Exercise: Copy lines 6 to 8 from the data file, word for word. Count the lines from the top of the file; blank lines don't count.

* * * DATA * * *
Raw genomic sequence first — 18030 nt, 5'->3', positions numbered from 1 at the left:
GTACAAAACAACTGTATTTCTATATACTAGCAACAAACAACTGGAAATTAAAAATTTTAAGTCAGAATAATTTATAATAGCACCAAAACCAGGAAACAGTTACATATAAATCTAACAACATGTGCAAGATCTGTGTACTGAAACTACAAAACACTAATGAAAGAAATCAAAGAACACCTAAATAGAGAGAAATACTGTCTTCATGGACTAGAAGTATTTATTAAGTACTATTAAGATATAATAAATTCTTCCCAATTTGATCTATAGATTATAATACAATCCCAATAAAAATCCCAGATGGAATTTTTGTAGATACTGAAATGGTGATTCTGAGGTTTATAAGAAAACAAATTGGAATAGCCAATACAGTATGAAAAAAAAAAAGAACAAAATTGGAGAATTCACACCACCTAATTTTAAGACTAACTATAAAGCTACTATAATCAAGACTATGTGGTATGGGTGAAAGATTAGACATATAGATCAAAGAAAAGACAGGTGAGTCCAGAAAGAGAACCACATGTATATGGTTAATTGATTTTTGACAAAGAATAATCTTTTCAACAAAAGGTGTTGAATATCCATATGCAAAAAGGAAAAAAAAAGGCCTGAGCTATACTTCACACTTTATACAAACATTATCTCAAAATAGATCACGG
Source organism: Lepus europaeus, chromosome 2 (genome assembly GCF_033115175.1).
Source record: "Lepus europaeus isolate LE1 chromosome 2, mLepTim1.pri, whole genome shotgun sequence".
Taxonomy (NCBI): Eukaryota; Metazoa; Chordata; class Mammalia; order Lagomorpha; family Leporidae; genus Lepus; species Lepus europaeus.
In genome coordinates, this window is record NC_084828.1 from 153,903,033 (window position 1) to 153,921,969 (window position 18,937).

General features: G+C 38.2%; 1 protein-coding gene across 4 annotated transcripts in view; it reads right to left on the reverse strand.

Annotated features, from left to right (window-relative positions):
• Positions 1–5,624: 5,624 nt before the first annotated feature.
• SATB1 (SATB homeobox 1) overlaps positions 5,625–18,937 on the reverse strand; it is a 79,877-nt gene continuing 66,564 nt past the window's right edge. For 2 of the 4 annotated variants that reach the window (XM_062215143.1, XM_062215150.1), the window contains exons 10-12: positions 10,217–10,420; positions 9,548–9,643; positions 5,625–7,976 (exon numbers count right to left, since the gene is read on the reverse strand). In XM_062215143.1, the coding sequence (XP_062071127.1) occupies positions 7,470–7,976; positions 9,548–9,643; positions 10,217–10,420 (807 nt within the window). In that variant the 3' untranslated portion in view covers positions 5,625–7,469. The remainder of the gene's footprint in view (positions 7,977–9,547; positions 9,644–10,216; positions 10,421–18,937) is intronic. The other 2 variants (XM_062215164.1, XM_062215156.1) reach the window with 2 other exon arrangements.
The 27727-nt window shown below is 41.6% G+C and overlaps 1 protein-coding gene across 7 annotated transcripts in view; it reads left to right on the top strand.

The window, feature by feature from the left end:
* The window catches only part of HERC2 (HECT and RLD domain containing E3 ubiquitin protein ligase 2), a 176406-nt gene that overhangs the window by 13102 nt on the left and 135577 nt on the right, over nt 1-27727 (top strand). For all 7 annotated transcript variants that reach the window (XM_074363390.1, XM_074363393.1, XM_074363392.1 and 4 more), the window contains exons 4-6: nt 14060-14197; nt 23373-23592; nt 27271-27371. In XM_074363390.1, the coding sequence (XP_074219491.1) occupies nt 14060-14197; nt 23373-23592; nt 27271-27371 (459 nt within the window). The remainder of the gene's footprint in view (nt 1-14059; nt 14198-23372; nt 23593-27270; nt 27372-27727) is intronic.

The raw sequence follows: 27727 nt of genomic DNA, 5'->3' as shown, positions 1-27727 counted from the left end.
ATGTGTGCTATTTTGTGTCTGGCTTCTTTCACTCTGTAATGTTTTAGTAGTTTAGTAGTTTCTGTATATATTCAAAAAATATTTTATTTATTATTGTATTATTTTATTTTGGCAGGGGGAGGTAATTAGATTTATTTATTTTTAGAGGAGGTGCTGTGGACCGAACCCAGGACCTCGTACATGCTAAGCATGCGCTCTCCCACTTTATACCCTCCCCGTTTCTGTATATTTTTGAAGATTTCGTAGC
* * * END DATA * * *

In genome coordinates, this window is record NC_084828.1 from 153,903,033 (window position 1) to 153,921,969 (window position 18,937).

General features: G+C 38.2%; 1 protein-coding gene across 4 annotated transcripts in view; it reads right to left on the reverse strand.

Annotated features, from left to right (window-relative positions):